As I said in my 2015 book, America Solved: A New Family for the 21st Century, the blame for this disaster falls squarely on the federal government and its insidiously stupid child support policies, policies that are more racist than Jim Crow, and more destructive to the African American community than the Ku Klux Klan. In America Solved, I explain how Lyndon Johnson sought to control the African American vote, and how Johnson ignored the findings of the 1965 Moynihan Report that called for a complete reversal of a Kennedy administration policy that not only legislated single-parent families, but required the evicted husbands to pay back to the federal government the sum it was paying as a condition of his eviction. To summarize, the report said: Poor children have poor fathers and, unless immediately changed, would cause irreversible damage.to the African American family. Yet, as I explain in America Solved, those policies remain in place, and those grim statistics are a natural and logical consequence of Johnson’s policy, one that has expanded to a complete federal takeover of family law in America. Incredibly, federal policy is to incarcerate those that fail to pay the sum as determined by the state government agency or court at a cost that far exceeds their debt, even though more than 70 percent of all child support arrears is owed not to the mother, but the federal government, and 90 percent is owed by men earning less than $10,000 a year. It’s insanity on steroids.

So, the bottom line for President Donald Trump is to do three things that he alone can do from the Oval Office without a Congress that has been hell-bent for more than fifty years to continue its socialist expansion:

  1. End Mass Incarceration: Send a message to those men, especially those in poverty and those in the African American community that you hear their cries by issuing pardons to anyone who was ever convicted of criminal nonsupport, and by stopping the funding of federal paid jailing of those convicted. America was supposed to have banned debtor’s prisons at the turn of the 19th Century, but recreated them with the ill-fated 1996 Welfare Reform Bill.
  2. Stop Collection of Government Owed Debt for Back Child Support. As I explain in America Solved: A New Family for the 21st Century, federal law does not permit this debt (unlike back taxes) to be discounted, or in any way forgiven, despite the fact that 90 percent of those who owe it are the same chronically poor that the Welfare program was supposed to help. While President Trump is forbidden from forgiving the debt, a hiatus on all collection efforts will create a momentum that future presidents will have to continue. As well, it will shine a light on this incredibly stupid and racist policy.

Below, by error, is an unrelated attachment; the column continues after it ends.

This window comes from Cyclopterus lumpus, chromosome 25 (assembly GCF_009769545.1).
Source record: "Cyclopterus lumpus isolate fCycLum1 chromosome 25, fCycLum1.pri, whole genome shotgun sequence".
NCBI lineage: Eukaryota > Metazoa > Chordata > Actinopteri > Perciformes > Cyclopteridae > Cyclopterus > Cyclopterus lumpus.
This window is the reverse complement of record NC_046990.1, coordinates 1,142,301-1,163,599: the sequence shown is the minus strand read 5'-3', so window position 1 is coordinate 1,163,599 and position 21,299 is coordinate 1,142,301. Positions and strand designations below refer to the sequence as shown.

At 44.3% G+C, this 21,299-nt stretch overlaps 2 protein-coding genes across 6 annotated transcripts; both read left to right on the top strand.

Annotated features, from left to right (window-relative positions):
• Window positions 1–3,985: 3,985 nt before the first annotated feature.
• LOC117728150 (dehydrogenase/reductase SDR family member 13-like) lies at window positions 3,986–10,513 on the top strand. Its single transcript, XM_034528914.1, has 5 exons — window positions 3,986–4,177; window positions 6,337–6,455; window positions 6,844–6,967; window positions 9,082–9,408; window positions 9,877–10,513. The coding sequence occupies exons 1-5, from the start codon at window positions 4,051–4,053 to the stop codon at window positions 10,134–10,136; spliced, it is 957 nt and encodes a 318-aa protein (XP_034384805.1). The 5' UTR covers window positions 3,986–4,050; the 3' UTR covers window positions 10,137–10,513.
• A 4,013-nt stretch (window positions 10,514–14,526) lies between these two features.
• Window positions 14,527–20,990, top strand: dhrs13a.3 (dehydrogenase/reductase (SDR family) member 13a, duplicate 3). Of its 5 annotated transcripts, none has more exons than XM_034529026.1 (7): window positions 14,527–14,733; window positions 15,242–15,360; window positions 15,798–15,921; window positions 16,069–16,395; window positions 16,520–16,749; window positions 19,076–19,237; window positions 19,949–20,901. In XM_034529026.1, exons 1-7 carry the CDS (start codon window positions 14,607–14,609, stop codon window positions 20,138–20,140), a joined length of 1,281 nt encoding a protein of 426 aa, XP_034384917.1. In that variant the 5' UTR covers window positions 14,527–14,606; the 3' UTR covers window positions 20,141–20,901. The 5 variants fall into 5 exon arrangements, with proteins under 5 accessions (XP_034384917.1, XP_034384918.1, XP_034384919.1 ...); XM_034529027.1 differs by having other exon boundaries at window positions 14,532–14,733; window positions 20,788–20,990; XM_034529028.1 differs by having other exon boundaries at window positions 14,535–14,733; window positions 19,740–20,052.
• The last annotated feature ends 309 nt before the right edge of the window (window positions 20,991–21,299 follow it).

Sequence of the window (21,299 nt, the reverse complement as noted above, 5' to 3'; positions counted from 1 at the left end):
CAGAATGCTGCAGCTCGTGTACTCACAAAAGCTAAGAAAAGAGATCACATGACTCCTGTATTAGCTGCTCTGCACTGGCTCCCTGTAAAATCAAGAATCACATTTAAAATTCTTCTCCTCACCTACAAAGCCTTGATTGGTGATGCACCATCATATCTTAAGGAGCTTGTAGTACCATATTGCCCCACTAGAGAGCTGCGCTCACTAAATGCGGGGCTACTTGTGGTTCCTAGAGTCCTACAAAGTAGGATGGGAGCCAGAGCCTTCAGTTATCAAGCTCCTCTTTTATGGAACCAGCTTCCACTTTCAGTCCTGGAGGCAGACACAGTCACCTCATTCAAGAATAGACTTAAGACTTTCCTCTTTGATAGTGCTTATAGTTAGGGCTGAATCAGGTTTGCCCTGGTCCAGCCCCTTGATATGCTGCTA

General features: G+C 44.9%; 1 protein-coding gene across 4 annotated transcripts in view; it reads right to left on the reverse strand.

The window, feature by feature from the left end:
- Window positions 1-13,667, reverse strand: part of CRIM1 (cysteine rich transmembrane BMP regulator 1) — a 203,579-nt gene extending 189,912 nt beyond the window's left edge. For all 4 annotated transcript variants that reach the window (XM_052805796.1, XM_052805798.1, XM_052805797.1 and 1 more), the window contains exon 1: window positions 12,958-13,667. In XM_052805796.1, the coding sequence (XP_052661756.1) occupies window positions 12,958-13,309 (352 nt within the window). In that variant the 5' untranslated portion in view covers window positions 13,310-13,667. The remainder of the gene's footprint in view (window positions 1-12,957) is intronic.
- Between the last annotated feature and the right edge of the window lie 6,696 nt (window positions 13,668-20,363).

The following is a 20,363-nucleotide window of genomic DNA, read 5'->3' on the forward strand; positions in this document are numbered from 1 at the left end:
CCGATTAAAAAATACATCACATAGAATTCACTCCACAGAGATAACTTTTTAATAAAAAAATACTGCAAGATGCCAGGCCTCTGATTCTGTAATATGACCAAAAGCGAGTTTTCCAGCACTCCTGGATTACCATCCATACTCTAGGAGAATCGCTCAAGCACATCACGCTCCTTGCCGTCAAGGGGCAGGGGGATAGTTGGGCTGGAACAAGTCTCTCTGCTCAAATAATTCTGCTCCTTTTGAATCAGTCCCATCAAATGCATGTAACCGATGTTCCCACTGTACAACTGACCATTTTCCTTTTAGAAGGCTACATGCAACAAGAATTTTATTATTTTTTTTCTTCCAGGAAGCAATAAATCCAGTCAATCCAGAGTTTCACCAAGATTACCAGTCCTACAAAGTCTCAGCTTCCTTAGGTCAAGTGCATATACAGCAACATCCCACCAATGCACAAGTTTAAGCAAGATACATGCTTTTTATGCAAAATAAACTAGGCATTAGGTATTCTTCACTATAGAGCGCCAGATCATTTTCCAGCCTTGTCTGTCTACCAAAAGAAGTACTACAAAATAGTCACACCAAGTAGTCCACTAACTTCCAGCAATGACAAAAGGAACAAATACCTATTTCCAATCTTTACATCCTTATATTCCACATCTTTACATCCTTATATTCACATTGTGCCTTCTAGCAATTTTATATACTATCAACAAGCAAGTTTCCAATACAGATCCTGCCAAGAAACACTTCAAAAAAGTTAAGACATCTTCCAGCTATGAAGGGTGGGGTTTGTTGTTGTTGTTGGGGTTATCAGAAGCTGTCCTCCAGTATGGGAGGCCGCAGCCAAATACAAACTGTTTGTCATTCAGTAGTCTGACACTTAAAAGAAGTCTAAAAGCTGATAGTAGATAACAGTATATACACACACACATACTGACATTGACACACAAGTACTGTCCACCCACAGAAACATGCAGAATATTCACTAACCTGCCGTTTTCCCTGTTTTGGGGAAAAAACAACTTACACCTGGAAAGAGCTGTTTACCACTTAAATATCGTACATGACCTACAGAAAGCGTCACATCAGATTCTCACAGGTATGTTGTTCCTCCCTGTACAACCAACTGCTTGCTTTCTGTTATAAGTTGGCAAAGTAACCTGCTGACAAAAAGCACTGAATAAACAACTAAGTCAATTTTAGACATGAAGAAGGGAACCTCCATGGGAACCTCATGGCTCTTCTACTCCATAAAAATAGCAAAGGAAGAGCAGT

3. Push Male Contraceptives: Only Congress can reverse the illogical belief that men have any control over procreation, and thus should be punished for creating children they cannot support. Condoms are insufficient and the CDC claims only a 5 in 6 success rate. Big Pharma is reluctant to invest in new, inexpensive methods for both the Male Pill, and especially an inoculation procedure created by a doctor in India that would physically block sperm from being ejaculated with the remainder of the semen, a procedure that could be reversed with a similar inoculation.  By forcing these medical procedures and drugs into the open market, and even pushing its distribution, President Trump would be telling these young men that they can live their lives without the fear that their success will be punished. Current child support policies are outdated, and, as I explain in my 2017 book, Private Vows: The Case for Ending State Regulation of Marriage and Divorce, unconstitutional. Those policies assume that people will continue to earn more as they get older, and project that higher income on any person who is not presently earning that amount, despite the fact that, if that assumption were ever true, it hasn’t been for at least a generation. As a result, men are saying to America in the most passive aggressive way possible: Why bother? Better to hang around their parents’ house, play video games and get high.

If President Trump wants young men in America to sign on to his program, they must have the idea that he has their back, that he understands their plight. But mostly he must create the incentive for success that is sorely missing in our great nation. They must be free to find their purpose in life, and free to pursue their happiness. Mostly, however, they need to know that the hard work will be worth it. While you cannot reverse fifty years of bad policy overnight, these three measures will be a start. Congress has been asleep at the wheel or headed in the wrong direction, showing no signs of a course correction. That leaves it up to one man. Good luck Mr. President.

Alan W. Cohen is a retired attorney, blogger and author.

Past blogs:

 Why Anti-Sharia Protests Are Misguided

Islamist Victory in Antisemitic Public Relations Battle Spells Doom for Freedom,

Completes Conquest of Europe

75 Notre Dame Students Embarrass Themselves, The University, Their Parents, and Especially America

Trump Travel Ban Highlights Political Conflicts Inside American Judicial System

America at a Crossroads: Embrace Freedom, or Accept Totalitarianism

Can Millennials Save Marriage in America? Studies Say Yes.

Susan Rice and Unmasking: Where is the Democrats’ Moral Compass?